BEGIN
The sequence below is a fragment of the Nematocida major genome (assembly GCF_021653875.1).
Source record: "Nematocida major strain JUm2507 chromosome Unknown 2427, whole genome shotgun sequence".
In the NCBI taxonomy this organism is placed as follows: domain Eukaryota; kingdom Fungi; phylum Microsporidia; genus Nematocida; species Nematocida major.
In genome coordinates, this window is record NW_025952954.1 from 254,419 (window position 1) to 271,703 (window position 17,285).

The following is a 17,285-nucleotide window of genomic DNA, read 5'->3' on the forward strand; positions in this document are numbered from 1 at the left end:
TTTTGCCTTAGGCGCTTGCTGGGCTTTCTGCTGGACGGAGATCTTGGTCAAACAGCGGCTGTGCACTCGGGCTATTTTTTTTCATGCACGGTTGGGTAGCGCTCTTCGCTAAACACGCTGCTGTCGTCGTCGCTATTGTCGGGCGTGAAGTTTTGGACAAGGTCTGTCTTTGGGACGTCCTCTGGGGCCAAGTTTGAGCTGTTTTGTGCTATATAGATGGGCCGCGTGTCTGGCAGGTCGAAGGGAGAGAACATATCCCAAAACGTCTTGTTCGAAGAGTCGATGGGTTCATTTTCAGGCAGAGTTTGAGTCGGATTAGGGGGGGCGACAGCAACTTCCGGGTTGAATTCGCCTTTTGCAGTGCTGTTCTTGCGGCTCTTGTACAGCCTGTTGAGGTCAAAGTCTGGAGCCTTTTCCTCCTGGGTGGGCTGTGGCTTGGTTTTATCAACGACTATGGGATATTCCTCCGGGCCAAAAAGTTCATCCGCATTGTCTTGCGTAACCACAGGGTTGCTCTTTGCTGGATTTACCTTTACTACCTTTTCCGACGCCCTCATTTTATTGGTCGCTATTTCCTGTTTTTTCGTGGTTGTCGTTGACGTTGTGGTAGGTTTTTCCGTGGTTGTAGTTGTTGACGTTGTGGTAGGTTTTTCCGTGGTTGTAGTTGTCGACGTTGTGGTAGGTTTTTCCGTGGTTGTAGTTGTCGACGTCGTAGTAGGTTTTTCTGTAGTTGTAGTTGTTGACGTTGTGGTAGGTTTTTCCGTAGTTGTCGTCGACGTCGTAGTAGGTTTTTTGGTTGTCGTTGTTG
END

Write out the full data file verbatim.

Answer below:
The sequence below is a fragment of the Nematocida major genome (assembly GCF_021653875.1).
Source record: "Nematocida major strain JUm2507 chromosome Unknown 2427, whole genome shotgun sequence".
In the NCBI taxonomy this organism is placed as follows: domain Eukaryota; kingdom Fungi; phylum Microsporidia; genus Nematocida; species Nematocida major.
In genome coordinates, this window is record NW_025952954.1 from 254,419 (window position 1) to 271,703 (window position 17,285).

The following is a 17,285-nucleotide window of genomic DNA, read 5'->3' on the forward strand; positions in this document are numbered from 1 at the left end:
TTTTGCCTTAGGCGCTTGCTGGGCTTTCTGCTGGACGGAGATCTTGGTCAAACAGCGGCTGTGCACTCGGGCTATTTTTTTTCATGCACGGTTGGGTAGCGCTCTTCGCTAAACACGCTGCTGTCGTCGTCGCTATTGTCGGGCGTGAAGTTTTGGACAAGGTCTGTCTTTGGGACGTCCTCTGGGGCCAAGTTTGAGCTGTTTTGTGCTATATAGATGGGCCGCGTGTCTGGCAGGTCGAAGGGAGAGAACATATCCCAAAACGTCTTGTTCGAAGAGTCGATGGGTTCATTTTCAGGCAGAGTTTGAGTCGGATTAGGGGGGGCGACAGCAACTTCCGGGTTGAATTCGCCTTTTGCAGTGCTGTTCTTGCGGCTCTTGTACAGCCTGTTGAGGTCAAAGTCTGGAGCCTTTTCCTCCTGGGTGGGCTGTGGCTTGGTTTTATCAACGACTATGGGATATTCCTCCGGGCCAAAAAGTTCATCCGCATTGTCTTGCGTAACCACAGGGTTGCTCTTTGCTGGATTTACCTTTACTACCTTTTCCGACGCCCTCATTTTATTGGTCGCTATTTCCTGTTTTTTCGTGGTTGTCGTTGACGTTGTGGTAGGTTTTTCCGTGGTTGTAGTTGTTGACGTTGTGGTAGGTTTTTCCGTGGTTGTAGTTGTCGACGTTGTGGTAGGTTTTTCCGTGGTTGTAGTTGTCGACGTCGTAGTAGGTTTTTCTGTAGTTGTAGTTGTTGACGTTGTGGTAGGTTTTTCCGTAGTTGTCGTCGACGTCGTAGTAGGTTTTTTGGTTGTCGTTGTTG